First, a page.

Disclaimer: All things "Castle" belong to Andrew Marlowe and the powers that be at ABC.
Author's Note: What comes of rewatching 2x17 "Tick, Tick, Tick" and 2x18 "Boom." Beckett being forced out of necessity to stay at the loft for a time was another great missed opportunity for Castle and Beckett and I wanted to try my hand at fixing it. Also, I thought it'd be nice to return to the (innocent) times of S2 before Caskett's relationship got so much more complicated with all that happens especially in S4 and beyond.
Feels Like Home
Kate jerked awake with a sharp gasp, her heart racing, her breath coming too quickly.
Panic made her chest feel tight, her lungs not quite able to expand. This wasn't—where was—fire. There was a fire.
Disoriented, her gaze flitted around the dim room and reality gradually returned to her.
Castle. She was in Castle's loft. In the guest bedroom.
Her apartment had exploded. So she was staying here.
Scott Dunn had been caught. He was behind bars. It was over. She was safe.
Homeless, but safe.
She frowned at the thought and pushed herself upright and then winced as various aches and pains from her fight with Dunn and the residual aches from escaping the bomb made themselves known. Oww.
She had indulged herself in an extended soak in the (wonderfully luxurious) bathtub in Castle's guest bathroom earlier that evening but now, hours later, her body was definitely feeling the effects.
Moving slowly and carefully, Kate slid out of bed and stood up, making her way down the stairs and to the kitchen.
She found a glass from the cabinet and filled it with water, tossing down some painkillers.
Turning away from the kitchen island, she started and almost dropped the glass.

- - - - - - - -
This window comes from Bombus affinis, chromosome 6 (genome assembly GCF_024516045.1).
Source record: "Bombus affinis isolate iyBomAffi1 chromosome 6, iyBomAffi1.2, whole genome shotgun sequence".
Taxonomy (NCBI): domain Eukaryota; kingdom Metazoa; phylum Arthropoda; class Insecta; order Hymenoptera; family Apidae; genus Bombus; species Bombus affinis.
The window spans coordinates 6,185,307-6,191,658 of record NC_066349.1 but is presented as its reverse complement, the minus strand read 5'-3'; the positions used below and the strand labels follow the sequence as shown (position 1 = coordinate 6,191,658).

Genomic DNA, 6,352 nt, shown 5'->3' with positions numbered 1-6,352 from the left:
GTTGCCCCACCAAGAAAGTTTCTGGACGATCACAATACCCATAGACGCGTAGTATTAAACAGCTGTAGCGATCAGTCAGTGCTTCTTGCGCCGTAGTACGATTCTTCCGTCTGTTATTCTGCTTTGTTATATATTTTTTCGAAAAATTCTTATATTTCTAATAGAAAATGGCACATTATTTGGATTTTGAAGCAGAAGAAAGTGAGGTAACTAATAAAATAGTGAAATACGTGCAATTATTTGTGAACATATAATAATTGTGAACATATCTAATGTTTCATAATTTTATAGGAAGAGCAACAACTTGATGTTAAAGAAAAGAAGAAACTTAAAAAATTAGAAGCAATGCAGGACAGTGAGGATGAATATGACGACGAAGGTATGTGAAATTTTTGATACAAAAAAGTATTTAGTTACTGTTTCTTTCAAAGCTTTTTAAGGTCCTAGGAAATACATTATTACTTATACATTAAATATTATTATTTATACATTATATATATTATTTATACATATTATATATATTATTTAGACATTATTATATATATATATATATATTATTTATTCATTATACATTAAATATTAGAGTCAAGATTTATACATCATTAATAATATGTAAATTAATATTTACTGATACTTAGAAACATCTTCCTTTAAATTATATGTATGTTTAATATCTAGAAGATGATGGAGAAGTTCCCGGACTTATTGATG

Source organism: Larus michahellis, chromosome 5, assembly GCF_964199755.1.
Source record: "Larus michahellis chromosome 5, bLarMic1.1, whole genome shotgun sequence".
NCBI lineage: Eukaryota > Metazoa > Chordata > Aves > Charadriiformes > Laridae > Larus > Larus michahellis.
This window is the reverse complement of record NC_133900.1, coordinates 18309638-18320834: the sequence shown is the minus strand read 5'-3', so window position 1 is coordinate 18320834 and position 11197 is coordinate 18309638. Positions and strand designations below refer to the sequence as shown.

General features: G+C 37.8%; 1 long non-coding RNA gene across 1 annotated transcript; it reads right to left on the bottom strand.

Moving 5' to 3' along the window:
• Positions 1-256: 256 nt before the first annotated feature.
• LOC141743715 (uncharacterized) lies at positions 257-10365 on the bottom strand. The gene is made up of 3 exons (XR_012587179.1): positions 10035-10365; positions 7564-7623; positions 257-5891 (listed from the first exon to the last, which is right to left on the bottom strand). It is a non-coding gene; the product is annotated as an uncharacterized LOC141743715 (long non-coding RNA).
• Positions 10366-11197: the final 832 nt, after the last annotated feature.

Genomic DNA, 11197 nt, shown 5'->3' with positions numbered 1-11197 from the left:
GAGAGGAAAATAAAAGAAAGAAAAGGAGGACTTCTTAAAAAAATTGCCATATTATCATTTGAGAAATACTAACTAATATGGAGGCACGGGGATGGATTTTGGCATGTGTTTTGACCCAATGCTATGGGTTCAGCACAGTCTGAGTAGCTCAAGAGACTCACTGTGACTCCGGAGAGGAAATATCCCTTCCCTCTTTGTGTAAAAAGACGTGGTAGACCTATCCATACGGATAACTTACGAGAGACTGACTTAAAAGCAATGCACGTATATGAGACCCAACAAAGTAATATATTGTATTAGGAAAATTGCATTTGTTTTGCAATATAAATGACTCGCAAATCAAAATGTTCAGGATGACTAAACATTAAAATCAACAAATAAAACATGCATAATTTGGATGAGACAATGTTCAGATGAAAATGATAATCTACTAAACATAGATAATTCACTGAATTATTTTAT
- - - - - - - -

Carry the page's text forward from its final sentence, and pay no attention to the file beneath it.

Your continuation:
"Castle, you shouldn't sneak up on people in the middle of the night," she scolded.
He held up his hands. "Sorry."
She huffed out a breath as she moved around the kitchen island, heading towards the living room area.
"Couldn't sleep?" he asked.
She lifted one shoulder into a half-shrug as she sat down on the couch, carefully keeping another wince off her face at the tug of pain from the bruises on her back and shoulder. "Unfamiliar bed; worrying over having to find a new apartment." She wasn't about to mention her nightmare. "What about you? Why aren't you asleep at this hour?"
"Just doing some writing."
She raised her eyebrows at him. "Do you always write at 2 o'clock in the morning?"
He tossed her a small smirk. "Inspiration doesn't only strike 9 to 5, Beckett. Genius works at all hours."
She snorted. "Genius. Yeah, right. I sometimes think that your ego makes the Grand Canyon look small by comparison."
He put on an expression of affected injury. "You're mocking me when I just saved your life? That's gratitude for you."
He was teasing. She knew that. Just part of the usual banter that characterized this odd friendship—partnership—whatever—of theirs. But she still felt a little twinge of guilt. He had saved her life twice in the last two days, had run into a burning building and, when the rubble and broken glass from the explosion had proven to be too much for her bare feet, he had actually picked her up and carried her to the emergency vehicles. (She was so used to thinking of him as her pesky, childish, and rather metrosexual tag-along that it was surprising—surprising and hot, an annoying internal voice spoke up—to learn that he was strong enough to carry her without much apparent difficulty. She shoved the thought away. That wasn't—she couldn't think like that.) He'd shot Dunn before Dunn could shoot her. And he'd opened up his home to her, given her a place to stay when she had nowhere else and refused to listen to any of her protests.